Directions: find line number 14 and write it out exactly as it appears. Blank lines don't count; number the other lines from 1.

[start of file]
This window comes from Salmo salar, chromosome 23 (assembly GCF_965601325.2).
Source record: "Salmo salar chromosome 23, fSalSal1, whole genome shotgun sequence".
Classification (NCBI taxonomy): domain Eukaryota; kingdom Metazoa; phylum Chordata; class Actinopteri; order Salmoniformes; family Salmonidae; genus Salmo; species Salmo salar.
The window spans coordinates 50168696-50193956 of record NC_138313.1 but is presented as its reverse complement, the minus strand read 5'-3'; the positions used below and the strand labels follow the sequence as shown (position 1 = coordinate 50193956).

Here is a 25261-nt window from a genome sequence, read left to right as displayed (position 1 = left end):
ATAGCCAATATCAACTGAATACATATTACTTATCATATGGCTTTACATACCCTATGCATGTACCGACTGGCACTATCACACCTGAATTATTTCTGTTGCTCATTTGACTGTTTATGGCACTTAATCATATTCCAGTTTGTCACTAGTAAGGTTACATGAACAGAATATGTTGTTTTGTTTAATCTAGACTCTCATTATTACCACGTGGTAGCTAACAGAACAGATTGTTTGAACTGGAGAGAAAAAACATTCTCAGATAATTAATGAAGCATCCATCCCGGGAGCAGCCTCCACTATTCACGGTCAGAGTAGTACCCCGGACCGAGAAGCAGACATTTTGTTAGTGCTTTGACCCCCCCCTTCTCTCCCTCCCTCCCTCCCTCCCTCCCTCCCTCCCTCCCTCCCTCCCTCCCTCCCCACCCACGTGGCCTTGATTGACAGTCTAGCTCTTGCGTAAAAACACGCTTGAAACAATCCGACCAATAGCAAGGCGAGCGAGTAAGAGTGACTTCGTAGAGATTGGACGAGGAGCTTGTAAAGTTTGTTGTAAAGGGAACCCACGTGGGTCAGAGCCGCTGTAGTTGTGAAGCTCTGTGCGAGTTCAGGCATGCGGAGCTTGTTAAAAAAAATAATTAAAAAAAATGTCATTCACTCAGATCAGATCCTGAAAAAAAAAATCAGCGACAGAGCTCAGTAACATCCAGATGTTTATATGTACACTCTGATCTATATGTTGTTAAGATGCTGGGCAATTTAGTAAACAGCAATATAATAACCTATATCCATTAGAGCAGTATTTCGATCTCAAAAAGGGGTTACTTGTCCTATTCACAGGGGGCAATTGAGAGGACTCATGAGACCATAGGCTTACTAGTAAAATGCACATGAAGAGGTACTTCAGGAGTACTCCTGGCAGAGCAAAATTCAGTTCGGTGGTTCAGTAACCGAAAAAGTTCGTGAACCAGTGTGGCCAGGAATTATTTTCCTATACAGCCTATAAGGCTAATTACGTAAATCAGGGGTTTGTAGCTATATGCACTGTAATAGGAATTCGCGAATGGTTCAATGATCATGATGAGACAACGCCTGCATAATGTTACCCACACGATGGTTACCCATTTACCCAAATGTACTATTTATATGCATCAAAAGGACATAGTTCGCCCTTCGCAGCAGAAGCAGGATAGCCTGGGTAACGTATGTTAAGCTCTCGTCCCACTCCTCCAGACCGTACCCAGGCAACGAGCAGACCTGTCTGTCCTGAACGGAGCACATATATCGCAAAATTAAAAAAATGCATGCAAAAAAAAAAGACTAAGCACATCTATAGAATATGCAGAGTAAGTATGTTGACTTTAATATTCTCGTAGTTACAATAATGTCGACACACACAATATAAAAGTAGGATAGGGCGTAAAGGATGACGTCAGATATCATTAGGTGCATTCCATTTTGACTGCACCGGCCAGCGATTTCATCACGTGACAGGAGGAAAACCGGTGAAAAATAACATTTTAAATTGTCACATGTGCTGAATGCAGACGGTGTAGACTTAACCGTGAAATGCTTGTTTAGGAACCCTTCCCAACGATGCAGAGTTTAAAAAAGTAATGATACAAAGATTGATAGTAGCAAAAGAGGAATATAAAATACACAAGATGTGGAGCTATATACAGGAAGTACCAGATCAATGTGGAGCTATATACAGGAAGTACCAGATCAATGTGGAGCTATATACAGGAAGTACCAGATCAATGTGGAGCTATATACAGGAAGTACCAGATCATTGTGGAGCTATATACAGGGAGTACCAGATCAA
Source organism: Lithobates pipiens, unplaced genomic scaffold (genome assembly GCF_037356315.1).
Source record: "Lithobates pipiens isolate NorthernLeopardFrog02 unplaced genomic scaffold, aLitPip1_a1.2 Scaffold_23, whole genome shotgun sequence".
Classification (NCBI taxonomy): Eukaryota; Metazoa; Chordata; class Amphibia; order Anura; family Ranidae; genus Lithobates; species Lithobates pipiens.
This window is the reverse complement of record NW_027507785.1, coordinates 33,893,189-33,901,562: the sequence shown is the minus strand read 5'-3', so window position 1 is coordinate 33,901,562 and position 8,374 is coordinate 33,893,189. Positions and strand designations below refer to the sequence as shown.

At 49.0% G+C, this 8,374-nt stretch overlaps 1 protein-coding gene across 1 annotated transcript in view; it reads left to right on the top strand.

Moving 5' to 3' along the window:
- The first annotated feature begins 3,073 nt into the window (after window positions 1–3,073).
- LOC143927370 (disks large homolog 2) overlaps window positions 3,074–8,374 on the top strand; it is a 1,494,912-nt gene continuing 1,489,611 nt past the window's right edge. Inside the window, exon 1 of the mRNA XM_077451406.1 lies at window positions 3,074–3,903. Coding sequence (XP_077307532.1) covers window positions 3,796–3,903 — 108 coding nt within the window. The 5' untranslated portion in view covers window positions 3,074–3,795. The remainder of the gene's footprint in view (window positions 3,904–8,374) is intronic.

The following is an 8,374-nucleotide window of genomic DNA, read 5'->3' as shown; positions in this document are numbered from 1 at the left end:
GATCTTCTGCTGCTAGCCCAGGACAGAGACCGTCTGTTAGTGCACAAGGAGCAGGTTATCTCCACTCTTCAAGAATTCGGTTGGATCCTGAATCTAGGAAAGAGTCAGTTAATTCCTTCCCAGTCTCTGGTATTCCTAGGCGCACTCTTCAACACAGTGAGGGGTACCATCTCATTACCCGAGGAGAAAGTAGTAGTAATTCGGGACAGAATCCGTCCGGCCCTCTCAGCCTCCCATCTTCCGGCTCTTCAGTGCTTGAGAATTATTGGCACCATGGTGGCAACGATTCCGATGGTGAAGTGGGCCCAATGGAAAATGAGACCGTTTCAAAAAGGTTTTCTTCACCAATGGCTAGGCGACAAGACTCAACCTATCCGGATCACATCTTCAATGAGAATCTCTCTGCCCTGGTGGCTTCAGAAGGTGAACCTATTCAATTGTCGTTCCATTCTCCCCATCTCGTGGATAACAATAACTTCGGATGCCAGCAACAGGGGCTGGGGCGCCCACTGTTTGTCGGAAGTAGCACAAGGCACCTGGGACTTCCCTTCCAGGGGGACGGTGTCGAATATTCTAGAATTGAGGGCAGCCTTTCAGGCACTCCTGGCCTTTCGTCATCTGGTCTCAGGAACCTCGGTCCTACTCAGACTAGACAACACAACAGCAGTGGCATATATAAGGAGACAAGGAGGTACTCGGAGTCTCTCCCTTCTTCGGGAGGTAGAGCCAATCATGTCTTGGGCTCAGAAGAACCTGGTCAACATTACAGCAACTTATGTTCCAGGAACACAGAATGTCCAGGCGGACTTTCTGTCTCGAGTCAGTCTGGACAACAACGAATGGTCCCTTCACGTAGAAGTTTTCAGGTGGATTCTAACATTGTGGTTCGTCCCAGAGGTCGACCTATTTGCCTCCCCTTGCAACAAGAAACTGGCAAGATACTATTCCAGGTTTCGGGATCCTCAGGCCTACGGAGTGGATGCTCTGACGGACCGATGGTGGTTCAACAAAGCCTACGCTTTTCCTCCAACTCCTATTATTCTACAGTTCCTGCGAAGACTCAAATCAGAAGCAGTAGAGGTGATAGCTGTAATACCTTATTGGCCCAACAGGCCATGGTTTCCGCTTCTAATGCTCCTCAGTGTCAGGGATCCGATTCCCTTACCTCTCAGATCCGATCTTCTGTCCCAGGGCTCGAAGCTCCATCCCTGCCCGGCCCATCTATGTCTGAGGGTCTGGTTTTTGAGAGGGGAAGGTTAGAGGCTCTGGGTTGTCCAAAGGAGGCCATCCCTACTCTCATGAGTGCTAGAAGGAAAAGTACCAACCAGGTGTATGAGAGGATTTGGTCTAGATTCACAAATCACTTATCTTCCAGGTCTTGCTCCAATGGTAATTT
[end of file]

- LOC143927370 (disks large homolog 2) overlaps window positions 3,074–8,374 on the top strand; it is a 1,494,912-nt gene continuing 1,489,611 nt past the window's right edge. Inside the window, exon 1 of the mRNA XM_077451406.1 lies at window positions 3,074–3,903. Coding sequence (XP_077307532.1) covers window positions 3,796–3,903 — 108 coding nt within the window. The 5' untranslated portion in view covers window positions 3,074–3,795. The remainder of the gene's footprint in view (window positions 3,904–8,374) is intronic.